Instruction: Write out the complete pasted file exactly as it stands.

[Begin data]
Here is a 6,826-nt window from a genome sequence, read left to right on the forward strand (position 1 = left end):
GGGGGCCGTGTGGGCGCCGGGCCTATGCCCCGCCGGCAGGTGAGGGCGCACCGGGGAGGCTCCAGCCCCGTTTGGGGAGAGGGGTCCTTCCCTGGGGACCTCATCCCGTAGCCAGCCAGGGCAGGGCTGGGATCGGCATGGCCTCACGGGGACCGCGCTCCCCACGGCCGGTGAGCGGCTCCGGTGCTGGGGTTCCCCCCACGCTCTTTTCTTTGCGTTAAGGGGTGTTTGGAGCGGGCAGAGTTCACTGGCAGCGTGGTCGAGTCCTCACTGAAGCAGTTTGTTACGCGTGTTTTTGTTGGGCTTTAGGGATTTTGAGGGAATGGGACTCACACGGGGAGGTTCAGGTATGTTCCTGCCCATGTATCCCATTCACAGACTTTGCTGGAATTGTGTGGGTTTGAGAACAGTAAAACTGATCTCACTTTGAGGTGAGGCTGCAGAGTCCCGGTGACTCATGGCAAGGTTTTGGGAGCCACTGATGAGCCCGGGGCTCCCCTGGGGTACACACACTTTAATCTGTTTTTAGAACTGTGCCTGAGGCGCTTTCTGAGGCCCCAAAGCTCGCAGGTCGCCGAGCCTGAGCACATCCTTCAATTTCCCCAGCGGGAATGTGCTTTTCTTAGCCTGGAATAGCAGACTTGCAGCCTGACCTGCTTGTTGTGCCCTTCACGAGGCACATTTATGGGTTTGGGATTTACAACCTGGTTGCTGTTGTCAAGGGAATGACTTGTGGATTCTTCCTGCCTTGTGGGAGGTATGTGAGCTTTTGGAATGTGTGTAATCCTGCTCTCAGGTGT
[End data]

Here is a 6,826-nt window from a genome sequence, read left to right on the forward strand (position 1 = left end):
GGGGGCCGTGTGGGCGCCGGGCCTATGCCCCGCCGGCAGGTGAGGGCGCACCGGGGAGGCTCCAGCCCCGTTTGGGGAGAGGGGTCCTTCCCTGGGGACCTCATCCCGTAGCCAGCCAGGGCAGGGCTGGGATCGGCATGGCCTCACGGGGACCGCGCTCCCCACGGCCGGTGAGCGGCTCCGGTGCTGGGGTTCCCCCCACGCTCTTTTCTTTGCGTTAAGGGGTGTTTGGAGCGGGCAGAGTTCACTGGCAGCGTGGTCGAGTCCTCACTGAAGCAGTTTGTTACGCGTGTTTTTGTTGGGCTTTAGGGATTTTGAGGGAATGGGACTCACACGGGGAGGTTCAGGTATGTTCCTGCCCATGTATCCCATTCACAGACTTTGCTGGAATTGTGTGGGTTTGAGAACAGTAAAACTGATCTCACTTTGAGGTGAGGCTGCAGAGTCCCGGTGACTCATGGCAAGGTTTTGGGAGCCACTGATGAGCCCGGGGCTCCCCTGGGGTACACACACTTTAATCTGTTTTTAGAACTGTGCCTGAGGCGCTTTCTGAGGCCCCAAAGCTCGCAGGTCGCCGAGCCTGAGCACATCCTTCAATTTCCCCAGCGGGAATGTGCTTTTCTTAGCCTGGAATAGCAGACTTGCAGCCTGACCTGCTTGTTGTGCCCTTCACGAGGCACATTTATGGGTTTGGGATTTACAACCTGGTTGCTGTTGTCAAGGGAATGACTTGTGGATTCTTCCTGCCTTGTGGGAGGTATGTGAGCTTTTGGAATGTGTGTAATCCTGCTCTCAGGTGT